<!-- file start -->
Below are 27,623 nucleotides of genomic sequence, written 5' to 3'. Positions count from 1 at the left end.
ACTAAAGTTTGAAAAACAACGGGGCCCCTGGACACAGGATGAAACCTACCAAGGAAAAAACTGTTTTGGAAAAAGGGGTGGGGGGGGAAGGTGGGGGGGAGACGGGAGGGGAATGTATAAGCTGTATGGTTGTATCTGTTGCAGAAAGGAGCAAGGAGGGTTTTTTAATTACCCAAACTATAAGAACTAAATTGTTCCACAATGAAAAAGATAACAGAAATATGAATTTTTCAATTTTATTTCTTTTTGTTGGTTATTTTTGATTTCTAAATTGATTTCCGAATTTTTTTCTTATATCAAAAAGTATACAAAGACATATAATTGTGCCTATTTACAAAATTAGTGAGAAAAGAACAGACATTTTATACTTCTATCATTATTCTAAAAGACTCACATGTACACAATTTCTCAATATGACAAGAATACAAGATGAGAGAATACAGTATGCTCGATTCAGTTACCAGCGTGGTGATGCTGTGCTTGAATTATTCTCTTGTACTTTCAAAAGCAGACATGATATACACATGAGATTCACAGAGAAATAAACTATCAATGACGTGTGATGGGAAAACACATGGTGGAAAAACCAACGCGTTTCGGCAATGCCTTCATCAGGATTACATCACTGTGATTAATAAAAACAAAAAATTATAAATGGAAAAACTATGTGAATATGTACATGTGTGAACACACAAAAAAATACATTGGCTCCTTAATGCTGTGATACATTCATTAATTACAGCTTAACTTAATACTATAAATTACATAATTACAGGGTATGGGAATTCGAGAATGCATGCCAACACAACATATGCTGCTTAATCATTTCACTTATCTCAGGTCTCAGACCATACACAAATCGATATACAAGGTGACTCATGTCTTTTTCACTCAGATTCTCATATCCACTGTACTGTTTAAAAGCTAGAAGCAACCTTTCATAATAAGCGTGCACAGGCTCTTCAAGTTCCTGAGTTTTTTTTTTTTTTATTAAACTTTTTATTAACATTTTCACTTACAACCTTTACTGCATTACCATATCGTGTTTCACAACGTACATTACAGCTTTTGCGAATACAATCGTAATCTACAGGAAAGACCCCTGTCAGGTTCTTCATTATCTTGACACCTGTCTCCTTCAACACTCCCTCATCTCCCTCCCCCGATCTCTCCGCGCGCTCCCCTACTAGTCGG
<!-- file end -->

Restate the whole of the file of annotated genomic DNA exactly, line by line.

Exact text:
Below are 27,623 nucleotides of genomic sequence, written 5' to 3'. Positions count from 1 at the left end.
ACTAAAGTTTGAAAAACAACGGGGCCCCTGGACACAGGATGAAACCTACCAAGGAAAAAACTGTTTTGGAAAAAGGGGTGGGGGGGGAAGGTGGGGGGGAGACGGGAGGGGAATGTATAAGCTGTATGGTTGTATCTGTTGCAGAAAGGAGCAAGGAGGGTTTTTTAATTACCCAAACTATAAGAACTAAATTGTTCCACAATGAAAAAGATAACAGAAATATGAATTTTTCAATTTTATTTCTTTTTGTTGGTTATTTTTGATTTCTAAATTGATTTCCGAATTTTTTTCTTATATCAAAAAGTATACAAAGACATATAATTGTGCCTATTTACAAAATTAGTGAGAAAAGAACAGACATTTTATACTTCTATCATTATTCTAAAAGACTCACATGTACACAATTTCTCAATATGACAAGAATACAAGATGAGAGAATACAGTATGCTCGATTCAGTTACCAGCGTGGTGATGCTGTGCTTGAATTATTCTCTTGTACTTTCAAAAGCAGACATGATATACACATGAGATTCACAGAGAAATAAACTATCAATGACGTGTGATGGGAAAACACATGGTGGAAAAACCAACGCGTTTCGGCAATGCCTTCATCAGGATTACATCACTGTGATTAATAAAAACAAAAAATTATAAATGGAAAAACTATGTGAATATGTACATGTGTGAACACACAAAAAAATACATTGGCTCCTTAATGCTGTGATACATTCATTAATTACAGCTTAACTTAATACTATAAATTACATAATTACAGGGTATGGGAATTCGAGAATGCATGCCAACACAACATATGCTGCTTAATCATTTCACTTATCTCAGGTCTCAGACCATACACAAATCGATATACAAGGTGACTCATGTCTTTTTCACTCAGATTCTCATATCCACTGTACTGTTTAAAAGCTAGAAGCAACCTTTCATAATAAGCGTGCACAGGCTCTTCAAGTTCCTGAGTTTTTTTTTTTTTTATTAAACTTTTTATTAACATTTTCACTTACAACCTTTACTGCATTACCATATCGTGTTTCACAACGTACATTACAGCTTTTGCGAATACAATCGTAATCTACAGGAAAGACCCCTGTCAGGTTCTTCATTATCTTGACACCTGTCTCCTTCAACACTCCCTCATCTCCCTCCCCCGATCTCTCCGCGCGCTCCCCTACTAGTCGG